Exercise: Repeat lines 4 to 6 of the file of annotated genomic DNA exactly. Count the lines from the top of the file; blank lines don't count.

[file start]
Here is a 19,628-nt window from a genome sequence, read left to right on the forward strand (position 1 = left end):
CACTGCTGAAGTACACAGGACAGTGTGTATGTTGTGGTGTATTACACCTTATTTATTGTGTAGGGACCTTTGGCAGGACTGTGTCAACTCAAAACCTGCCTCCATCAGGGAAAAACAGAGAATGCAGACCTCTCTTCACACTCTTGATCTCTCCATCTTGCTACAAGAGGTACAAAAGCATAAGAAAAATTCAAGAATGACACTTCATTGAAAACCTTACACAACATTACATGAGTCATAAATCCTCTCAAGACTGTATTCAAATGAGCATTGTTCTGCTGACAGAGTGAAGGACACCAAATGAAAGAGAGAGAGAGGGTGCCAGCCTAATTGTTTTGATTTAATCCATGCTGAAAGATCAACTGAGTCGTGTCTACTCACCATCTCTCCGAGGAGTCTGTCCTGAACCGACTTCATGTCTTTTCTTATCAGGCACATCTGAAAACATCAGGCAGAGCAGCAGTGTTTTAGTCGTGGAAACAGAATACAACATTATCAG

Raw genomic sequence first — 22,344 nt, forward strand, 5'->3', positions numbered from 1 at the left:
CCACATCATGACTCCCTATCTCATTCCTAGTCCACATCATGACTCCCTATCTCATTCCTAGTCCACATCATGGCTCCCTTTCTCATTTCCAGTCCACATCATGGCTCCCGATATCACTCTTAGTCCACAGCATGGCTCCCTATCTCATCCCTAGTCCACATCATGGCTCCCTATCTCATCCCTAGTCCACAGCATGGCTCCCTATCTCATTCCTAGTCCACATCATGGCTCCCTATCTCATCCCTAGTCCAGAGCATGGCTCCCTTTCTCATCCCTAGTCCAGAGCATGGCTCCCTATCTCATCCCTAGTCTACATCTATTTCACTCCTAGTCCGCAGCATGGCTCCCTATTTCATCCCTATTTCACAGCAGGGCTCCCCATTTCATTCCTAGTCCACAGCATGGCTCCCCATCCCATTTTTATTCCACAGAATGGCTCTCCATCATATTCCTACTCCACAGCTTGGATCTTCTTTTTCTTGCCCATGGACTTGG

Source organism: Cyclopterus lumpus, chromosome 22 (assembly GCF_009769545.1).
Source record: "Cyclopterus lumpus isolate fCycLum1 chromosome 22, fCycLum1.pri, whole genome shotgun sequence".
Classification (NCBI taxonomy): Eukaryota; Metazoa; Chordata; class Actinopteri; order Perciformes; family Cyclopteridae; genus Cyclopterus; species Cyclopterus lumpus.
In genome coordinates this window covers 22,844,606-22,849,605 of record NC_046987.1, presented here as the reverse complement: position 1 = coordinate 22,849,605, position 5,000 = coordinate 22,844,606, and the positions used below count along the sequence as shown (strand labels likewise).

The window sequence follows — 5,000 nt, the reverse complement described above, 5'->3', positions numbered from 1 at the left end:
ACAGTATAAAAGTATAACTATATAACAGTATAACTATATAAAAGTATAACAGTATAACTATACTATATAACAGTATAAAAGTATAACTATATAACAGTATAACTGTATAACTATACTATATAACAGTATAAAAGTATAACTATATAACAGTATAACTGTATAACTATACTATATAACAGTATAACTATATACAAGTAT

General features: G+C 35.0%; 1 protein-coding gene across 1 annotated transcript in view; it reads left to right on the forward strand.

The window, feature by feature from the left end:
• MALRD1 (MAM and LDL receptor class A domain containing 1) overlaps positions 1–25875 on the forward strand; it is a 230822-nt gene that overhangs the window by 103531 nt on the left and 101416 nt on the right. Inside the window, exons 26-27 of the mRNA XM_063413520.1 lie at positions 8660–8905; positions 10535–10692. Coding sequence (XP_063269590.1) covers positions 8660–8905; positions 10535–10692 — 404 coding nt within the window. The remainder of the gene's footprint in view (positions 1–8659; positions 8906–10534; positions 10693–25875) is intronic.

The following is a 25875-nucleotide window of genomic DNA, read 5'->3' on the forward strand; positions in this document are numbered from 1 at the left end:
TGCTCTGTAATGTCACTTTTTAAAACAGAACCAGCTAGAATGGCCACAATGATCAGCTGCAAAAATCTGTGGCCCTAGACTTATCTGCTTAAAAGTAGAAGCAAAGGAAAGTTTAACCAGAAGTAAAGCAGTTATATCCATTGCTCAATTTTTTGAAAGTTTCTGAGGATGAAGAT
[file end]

CCACATCATGACTCCCTATCTCATTCCTAGTCCACATCATGACTCCCTATCTCATTCCTAGTCCACATCATGGCTCCCTTTCTCATTTCCAGTCCACATCATGGCTCCCGATATCACTCTTAGTCCACAGCATGGCTCCCTATCTCATCCCTAGTCCACATCATGGCTCCCTATCTCATCCCTAGTCCACAGCATGGCTCCCTATCTCATTCCTAGTCCACATCATGGCTCCCTATCTCATCCCTAGTCCAGAGCATGGCTCCCTTTCTCATCCCTAGTCCAGAGCATGGCTCCCTATCTCATCCCTAGTCTACATCTATTTCACTCCTAGTCCGCAGCATGGCTCCCTATTTCATCCCTATTTCACAGCAGGGCTCCCCATTTCATTCCTAGTCCACAGCATGGCTCCCCATCCCATTTTTATTCCACAGAATGGCTCTCCATCATATTCCTACTCCACAGCTTGGATCTTCTTTTTCTTGCCCATGGACTTGG

Source organism: Cyclopterus lumpus, chromosome 22 (assembly GCF_009769545.1).
Source record: "Cyclopterus lumpus isolate fCycLum1 chromosome 22, fCycLum1.pri, whole genome shotgun sequence".